Canada Capital Markets Issue: Toronto-Dominion Bank’s US$1.5bn contingent capital bond
The right callable
Banks around the globe spent much of the past year trying to reduce the cost of complying with tougher new capital requirements.
Canada’s Toronto-Dominion Bank found one way to do so with a US$1.5bn callable Tier 2 contingent capital bond.
It was the first time a Canadian issuer had ever sold callable subordinated debt denominated in US dollars.
The 15-year non-call 10 structure found tremendous demand from investors, garnering some US$10.5bn of orders from buyers across Asia, Europe and the United States.
The deal surely got some help from a positive backdrop, pricing in September when the market was in the middle of a significant rally.
Yet callable trades have never been especially popular in the US, which has long been seen as a bullet-only market.
TD might well have opted to go with a 10-year bullet as well, but that would have accrued a lower capital benefit for the bank, while costing only a tiny bit less.
And previous TLAC deals from JP Morgan and Citigroup had opened the way for TD to try a new approach.
“Until recent months, there was no chance of doing callable Tier 2 in the US because of investor push-back,” said Edward Arden, head of FIG origination at TD Securities. “[The TLAC deals] really provided the catalyst to show this deal could work.”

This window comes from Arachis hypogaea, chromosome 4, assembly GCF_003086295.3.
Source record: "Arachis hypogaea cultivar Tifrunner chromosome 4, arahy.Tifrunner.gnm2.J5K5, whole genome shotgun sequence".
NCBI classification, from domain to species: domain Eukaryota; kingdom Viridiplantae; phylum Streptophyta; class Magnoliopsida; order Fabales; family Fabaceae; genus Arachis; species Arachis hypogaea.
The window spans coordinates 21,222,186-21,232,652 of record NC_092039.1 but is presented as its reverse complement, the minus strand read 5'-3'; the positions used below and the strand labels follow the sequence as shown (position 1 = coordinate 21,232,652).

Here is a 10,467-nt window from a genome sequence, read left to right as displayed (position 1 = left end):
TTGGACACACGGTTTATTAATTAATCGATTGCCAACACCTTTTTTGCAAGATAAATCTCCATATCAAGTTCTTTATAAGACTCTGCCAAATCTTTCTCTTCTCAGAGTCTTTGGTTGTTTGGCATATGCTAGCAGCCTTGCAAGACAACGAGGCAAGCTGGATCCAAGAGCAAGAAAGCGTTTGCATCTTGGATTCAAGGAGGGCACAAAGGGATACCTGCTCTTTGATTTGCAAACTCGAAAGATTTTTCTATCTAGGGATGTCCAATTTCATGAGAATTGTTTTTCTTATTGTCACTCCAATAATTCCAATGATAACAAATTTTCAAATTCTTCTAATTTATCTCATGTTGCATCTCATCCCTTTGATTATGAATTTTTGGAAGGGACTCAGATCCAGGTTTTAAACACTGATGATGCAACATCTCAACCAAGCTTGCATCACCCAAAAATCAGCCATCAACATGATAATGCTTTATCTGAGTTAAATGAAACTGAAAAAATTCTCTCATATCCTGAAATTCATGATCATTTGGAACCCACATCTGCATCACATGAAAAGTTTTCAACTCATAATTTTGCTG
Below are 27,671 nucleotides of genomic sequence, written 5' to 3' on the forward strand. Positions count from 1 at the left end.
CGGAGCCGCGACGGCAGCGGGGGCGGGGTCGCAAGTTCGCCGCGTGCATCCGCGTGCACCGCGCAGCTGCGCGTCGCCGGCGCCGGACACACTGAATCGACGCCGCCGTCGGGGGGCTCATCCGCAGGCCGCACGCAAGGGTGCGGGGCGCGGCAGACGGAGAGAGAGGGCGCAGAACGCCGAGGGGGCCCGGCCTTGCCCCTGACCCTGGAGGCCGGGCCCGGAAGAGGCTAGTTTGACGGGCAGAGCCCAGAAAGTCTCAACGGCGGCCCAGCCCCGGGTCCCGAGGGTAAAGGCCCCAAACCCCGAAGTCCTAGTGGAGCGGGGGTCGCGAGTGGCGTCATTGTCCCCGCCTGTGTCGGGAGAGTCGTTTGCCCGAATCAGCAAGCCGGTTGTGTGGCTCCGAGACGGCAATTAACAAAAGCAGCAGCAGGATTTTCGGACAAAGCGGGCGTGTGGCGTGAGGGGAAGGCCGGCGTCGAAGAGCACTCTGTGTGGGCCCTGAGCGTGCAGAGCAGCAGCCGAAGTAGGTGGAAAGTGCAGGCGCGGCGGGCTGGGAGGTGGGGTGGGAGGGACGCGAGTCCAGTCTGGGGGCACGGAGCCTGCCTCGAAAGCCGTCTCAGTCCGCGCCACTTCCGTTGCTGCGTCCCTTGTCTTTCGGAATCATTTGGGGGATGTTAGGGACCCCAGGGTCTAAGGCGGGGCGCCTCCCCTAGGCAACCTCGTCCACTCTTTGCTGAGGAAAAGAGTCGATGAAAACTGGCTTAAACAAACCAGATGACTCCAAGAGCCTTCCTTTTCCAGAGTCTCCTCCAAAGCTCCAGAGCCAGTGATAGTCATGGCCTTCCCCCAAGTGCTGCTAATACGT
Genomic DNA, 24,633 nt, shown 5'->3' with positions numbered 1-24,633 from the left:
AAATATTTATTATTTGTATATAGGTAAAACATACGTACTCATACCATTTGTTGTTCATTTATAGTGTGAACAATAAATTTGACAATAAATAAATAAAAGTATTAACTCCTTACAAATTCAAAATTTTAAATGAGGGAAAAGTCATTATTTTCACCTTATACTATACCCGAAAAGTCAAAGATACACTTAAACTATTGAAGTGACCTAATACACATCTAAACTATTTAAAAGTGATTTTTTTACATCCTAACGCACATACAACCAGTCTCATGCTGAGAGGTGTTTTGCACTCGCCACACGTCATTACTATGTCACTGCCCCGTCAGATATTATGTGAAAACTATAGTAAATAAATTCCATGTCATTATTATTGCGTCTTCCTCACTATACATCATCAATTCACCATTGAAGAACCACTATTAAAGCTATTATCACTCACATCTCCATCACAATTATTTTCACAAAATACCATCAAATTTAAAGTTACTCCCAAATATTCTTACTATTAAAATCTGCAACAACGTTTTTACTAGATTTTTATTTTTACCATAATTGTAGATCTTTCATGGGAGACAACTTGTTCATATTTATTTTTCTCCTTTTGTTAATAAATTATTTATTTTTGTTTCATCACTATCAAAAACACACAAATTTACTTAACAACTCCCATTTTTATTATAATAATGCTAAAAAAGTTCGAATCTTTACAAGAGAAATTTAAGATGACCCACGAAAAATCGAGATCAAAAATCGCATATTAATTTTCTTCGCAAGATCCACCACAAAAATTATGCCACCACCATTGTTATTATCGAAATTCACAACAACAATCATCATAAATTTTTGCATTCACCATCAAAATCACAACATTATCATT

And work it did, as the bookrunners – TD Securities, Goldman Sachs, JP Morgan and Wells Fargo – were able to ratchet in levels more than 30bp from initial price thoughts to price the deal at Treasuries plus 205bp.
As one investor put it at the time: “This basically got priced as a 10-year with a little bit of spread for the optionality.”
While there is a risk to investors that TD does not call the bond after 10 years, the bank does have a strong incentive to do so.
Capital benefits diminish in the years before maturity, losing 20% of Tier 2 capital treatment per annum in the final five years of a bond’s life under Basel III regulations.
“The US market never really believed in the moral obligation to call,” said a DCM banker away from the deal.
“TD is the right name to enter the market with this structure. It’s rated Single A, which is helpful for a lot of investors that would otherwise have walked away from it.”
In the end, US-based investors bought more than three-quarters of the issue, showing that the market was now ready to embrace callable deals in a way it had never done before.